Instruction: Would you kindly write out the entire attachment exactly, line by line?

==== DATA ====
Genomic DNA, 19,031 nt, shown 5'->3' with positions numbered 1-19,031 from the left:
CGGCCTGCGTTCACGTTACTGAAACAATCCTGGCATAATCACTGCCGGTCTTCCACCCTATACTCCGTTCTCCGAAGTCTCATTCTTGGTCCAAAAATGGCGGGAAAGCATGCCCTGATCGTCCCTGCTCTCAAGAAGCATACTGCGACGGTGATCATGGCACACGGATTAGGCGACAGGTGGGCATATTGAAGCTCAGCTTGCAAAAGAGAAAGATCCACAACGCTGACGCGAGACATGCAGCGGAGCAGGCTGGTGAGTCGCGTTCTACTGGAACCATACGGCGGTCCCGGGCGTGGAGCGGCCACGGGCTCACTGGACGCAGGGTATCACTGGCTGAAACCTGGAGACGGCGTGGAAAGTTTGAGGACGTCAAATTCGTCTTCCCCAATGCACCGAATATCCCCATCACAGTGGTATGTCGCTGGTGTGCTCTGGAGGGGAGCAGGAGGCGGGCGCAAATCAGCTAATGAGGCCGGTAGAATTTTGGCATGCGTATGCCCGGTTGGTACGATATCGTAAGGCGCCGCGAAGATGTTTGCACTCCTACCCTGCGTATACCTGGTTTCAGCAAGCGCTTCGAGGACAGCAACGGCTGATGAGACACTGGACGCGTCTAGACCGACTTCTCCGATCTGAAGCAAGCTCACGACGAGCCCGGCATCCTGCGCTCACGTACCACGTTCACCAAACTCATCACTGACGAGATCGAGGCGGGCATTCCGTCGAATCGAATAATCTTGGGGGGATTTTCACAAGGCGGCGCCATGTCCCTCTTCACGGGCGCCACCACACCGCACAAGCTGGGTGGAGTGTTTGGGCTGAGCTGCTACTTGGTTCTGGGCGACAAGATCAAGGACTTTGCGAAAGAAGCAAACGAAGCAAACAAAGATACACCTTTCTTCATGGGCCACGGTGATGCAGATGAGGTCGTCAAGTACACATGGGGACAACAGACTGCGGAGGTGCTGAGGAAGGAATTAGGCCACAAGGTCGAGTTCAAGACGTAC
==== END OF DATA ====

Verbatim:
Genomic DNA, 19,031 nt, shown 5'->3' with positions numbered 1-19,031 from the left:
CGGCCTGCGTTCACGTTACTGAAACAATCCTGGCATAATCACTGCCGGTCTTCCACCCTATACTCCGTTCTCCGAAGTCTCATTCTTGGTCCAAAAATGGCGGGAAAGCATGCCCTGATCGTCCCTGCTCTCAAGAAGCATACTGCGACGGTGATCATGGCACACGGATTAGGCGACAGGTGGGCATATTGAAGCTCAGCTTGCAAAAGAGAAAGATCCACAACGCTGACGCGAGACATGCAGCGGAGCAGGCTGGTGAGTCGCGTTCTACTGGAACCATACGGCGGTCCCGGGCGTGGAGCGGCCACGGGCTCACTGGACGCAGGGTATCACTGGCTGAAACCTGGAGACGGCGTGGAAAGTTTGAGGACGTCAAATTCGTCTTCCCCAATGCACCGAATATCCCCATCACAGTGGTATGTCGCTGGTGTGCTCTGGAGGGGAGCAGGAGGCGGGCGCAAATCAGCTAATGAGGCCGGTAGAATTTTGGCATGCGTATGCCCGGTTGGTACGATATCGTAAGGCGCCGCGAAGATGTTTGCACTCCTACCCTGCGTATACCTGGTTTCAGCAAGCGCTTCGAGGACAGCAACGGCTGATGAGACACTGGACGCGTCTAGACCGACTTCTCCGATCTGAAGCAAGCTCACGACGAGCCCGGCATCCTGCGCTCACGTACCACGTTCACCAAACTCATCACTGACGAGATCGAGGCGGGCATTCCGTCGAATCGAATAATCTTGGGGGGATTTTCACAAGGCGGCGCCATGTCCCTCTTCACGGGCGCCACCACACCGCACAAGCTGGGTGGAGTGTTTGGGCTGAGCTGCTACTTGGTTCTGGGCGACAAGATCAAGGACTTTGCGAAAGAAGCAAACGAAGCAAACAAAGATACACCTTTCTTCATGGGCCACGGTGATGCAGATGAGGTCGTCAAGTACACATGGGGACAACAGACTGCGGAGGTGCTGAGGAAGGAATTAGGCCACAAGGTCGAGTTCAAGACGTAC